The Swazi media has, for the most part, been silent about – and at times even tacitly supported – King Mswati III's human rights abuses. And the foreign media hasn't been much help either. It's about time journalists speak up for freedom of expression, not to mention democracy.
A South African journalist friend once remarked that Swaziland was frozen in history. He wondered why Swazis couldn’t see what the French and the rest of the world saw centuries ago. After acquainting himself with the challenges facing Swaziland, the journalist could not understand how the world media and human rights organisations do not expose the atrocities that happen daily in this kingdom.
In jest, I told him that the world sees Swaziland as a cultural museum, only worth visits by tourists who want to witness firsthand what primitive Africa was and still is. I pointed out that stories about King Mswati III and his private life make it into the South African media, while stories about the political atrocities he commits every day are neglected. As a recent example, the story of a minister’s infidelity with the king’s wife made headlines in South African newspapers. To me, this means the media gives the world an impression that the problems facing Swaziland have more to do with the king's lifestyle than with an archaic and rotten political system that stifles any form of dissent and opposition. When King Mswati III jails, tortures and drives his political nemeses into exile, the South African media in particular, and the world media in general, do not find this worth headline news – even though a completely different approach is taken when it involves Zimbabwe.
But, of course, failure to expose Mswati III’s autocratic rule cannot be blamed on the foreign media alone. Some of us locally should also take a fair share of the blame. In my view, we have at best conveniently looked the other way when the government unleashes untold suffering on the king's political enemies; at worse, we have tacitly endorsed and supported such actions. There is clear evidence that we have not played our part in demanding democracy in Swaziland. Neither have we demanded our right to freedom of speech, as enshrined in the (admittedly farcical) constitution.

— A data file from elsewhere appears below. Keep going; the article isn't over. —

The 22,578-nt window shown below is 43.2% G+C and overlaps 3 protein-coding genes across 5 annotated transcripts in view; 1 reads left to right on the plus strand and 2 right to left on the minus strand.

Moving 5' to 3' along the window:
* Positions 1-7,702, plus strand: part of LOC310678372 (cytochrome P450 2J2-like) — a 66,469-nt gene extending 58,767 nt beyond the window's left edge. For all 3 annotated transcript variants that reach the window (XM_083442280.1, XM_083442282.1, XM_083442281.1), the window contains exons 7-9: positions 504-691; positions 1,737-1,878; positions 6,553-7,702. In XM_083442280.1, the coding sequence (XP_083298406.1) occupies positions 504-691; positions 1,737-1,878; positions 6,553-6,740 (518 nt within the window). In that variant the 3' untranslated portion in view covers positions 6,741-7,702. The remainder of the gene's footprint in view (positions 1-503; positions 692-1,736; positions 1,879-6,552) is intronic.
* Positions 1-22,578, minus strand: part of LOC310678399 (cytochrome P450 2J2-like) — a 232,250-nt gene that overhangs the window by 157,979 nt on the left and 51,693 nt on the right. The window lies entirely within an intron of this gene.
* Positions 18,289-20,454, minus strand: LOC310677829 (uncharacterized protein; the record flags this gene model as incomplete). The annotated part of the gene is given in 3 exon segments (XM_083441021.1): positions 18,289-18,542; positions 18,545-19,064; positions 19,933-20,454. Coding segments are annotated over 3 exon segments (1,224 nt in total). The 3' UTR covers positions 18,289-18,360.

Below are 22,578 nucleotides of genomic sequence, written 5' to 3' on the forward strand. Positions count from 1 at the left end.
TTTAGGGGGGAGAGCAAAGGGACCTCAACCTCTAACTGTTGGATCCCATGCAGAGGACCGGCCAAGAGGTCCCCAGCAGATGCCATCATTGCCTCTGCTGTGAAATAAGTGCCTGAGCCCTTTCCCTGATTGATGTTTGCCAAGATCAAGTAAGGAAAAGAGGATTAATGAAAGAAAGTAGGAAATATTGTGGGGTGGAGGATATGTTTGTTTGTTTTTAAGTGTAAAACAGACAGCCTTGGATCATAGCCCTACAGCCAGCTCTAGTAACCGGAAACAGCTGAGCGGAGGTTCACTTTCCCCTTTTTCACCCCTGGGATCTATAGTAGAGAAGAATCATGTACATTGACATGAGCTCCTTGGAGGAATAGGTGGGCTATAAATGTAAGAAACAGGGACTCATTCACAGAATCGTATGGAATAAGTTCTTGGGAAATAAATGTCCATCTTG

To this day, as many as 31 unfriendly media laws exist in Swaziland, according to a 2003 study by the Media Institute for Southern Africa. Although the constitution has a bill of rights that enshrines freedom of expression and freedom of the media, none of the unfriendly laws have been repealed. Instead, new laws that further seek to restrict the media environment have been introduced, the most recent ones being the internationally condemned Anti Terrorism Act of 2008 and the proposed Media Commission Bill. In fact, the advent of the Anti-Terrorism Act stifles all hopes of journalists ever enjoying media freedom.